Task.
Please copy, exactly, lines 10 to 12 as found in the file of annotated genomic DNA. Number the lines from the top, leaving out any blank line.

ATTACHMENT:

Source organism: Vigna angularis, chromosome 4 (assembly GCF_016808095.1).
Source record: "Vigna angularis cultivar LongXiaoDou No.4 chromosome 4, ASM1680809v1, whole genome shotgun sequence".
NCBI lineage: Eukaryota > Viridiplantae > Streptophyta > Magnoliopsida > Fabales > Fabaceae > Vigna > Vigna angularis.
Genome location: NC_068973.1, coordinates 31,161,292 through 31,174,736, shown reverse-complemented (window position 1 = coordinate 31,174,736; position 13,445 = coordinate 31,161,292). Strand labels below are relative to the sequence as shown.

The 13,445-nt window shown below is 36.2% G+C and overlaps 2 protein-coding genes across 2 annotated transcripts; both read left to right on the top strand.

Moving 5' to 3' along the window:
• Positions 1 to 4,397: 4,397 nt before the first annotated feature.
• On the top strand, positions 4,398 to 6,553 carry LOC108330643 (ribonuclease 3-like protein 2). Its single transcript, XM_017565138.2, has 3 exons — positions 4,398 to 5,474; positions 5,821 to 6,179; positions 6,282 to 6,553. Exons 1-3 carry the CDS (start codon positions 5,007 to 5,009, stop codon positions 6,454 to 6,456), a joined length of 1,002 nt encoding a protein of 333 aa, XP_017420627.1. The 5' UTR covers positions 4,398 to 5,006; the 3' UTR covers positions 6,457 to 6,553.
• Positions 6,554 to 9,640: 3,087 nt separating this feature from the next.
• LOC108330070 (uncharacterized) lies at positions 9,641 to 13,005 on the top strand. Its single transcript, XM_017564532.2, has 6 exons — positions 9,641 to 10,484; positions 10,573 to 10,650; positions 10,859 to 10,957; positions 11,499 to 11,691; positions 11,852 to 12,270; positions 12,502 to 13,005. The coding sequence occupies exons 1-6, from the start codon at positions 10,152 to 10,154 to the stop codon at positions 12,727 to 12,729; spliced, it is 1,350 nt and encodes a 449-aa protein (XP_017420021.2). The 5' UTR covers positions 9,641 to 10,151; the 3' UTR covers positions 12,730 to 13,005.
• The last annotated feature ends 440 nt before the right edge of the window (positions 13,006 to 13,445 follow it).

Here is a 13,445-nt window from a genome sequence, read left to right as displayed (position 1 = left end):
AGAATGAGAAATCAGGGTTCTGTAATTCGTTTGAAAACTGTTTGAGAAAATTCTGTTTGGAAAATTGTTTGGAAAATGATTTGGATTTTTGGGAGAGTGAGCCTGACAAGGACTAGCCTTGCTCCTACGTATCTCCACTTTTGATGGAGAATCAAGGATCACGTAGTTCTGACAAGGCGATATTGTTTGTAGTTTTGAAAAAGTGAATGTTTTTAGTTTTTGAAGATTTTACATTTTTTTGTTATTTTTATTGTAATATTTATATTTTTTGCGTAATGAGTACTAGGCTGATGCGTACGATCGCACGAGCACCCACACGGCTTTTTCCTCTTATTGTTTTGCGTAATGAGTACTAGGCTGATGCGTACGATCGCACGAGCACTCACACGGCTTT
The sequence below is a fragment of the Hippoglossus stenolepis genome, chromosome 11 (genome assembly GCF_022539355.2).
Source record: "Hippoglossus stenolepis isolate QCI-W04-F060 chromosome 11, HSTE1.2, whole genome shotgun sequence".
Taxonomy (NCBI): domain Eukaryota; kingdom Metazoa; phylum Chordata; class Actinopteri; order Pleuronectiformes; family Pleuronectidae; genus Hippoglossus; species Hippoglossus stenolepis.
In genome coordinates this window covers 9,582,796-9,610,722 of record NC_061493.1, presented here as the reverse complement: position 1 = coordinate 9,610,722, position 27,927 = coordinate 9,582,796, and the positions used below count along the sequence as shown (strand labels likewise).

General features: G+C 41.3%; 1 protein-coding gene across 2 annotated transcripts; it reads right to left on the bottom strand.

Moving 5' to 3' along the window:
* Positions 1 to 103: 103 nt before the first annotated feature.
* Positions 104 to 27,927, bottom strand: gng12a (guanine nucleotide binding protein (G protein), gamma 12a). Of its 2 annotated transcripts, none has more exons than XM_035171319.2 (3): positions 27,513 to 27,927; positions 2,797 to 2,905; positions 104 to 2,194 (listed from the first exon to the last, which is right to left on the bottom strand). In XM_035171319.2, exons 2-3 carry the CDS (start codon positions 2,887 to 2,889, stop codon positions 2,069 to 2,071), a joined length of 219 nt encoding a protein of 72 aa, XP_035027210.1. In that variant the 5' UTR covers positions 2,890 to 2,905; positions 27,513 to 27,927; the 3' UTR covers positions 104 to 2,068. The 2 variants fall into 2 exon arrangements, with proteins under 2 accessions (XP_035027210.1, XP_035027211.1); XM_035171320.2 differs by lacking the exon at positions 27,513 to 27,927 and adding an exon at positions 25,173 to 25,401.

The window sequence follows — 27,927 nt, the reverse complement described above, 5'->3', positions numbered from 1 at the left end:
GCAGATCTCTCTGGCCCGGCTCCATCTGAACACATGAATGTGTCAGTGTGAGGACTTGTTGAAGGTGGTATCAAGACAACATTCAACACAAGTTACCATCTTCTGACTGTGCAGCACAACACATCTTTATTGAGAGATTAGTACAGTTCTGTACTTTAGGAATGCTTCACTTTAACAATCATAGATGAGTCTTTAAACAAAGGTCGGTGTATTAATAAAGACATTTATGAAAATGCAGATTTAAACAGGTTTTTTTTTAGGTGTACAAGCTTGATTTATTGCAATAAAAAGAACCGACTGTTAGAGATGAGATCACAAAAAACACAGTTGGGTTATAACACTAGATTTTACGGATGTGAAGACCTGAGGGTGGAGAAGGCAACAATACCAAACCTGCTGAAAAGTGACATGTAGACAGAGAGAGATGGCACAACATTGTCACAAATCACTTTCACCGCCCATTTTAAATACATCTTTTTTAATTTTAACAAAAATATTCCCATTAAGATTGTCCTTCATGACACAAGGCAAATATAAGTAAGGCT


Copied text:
• LOC108330070 (uncharacterized) lies at positions 9,641 to 13,005 on the top strand. Its single transcript, XM_017564532.2, has 6 exons — positions 9,641 to 10,484; positions 10,573 to 10,650; positions 10,859 to 10,957; positions 11,499 to 11,691; positions 11,852 to 12,270; positions 12,502 to 13,005. The coding sequence occupies exons 1-6, from the start codon at positions 10,152 to 10,154 to the stop codon at positions 12,727 to 12,729; spliced, it is 1,350 nt and encodes a 449-aa protein (XP_017420021.2). The 5' UTR covers positions 9,641 to 10,151; the 3' UTR covers positions 12,730 to 13,005.
• The last annotated feature ends 440 nt before the right edge of the window (positions 13,006 to 13,445 follow it).

Here is a 13,445-nt window from a genome sequence, read left to right as displayed (position 1 = left end):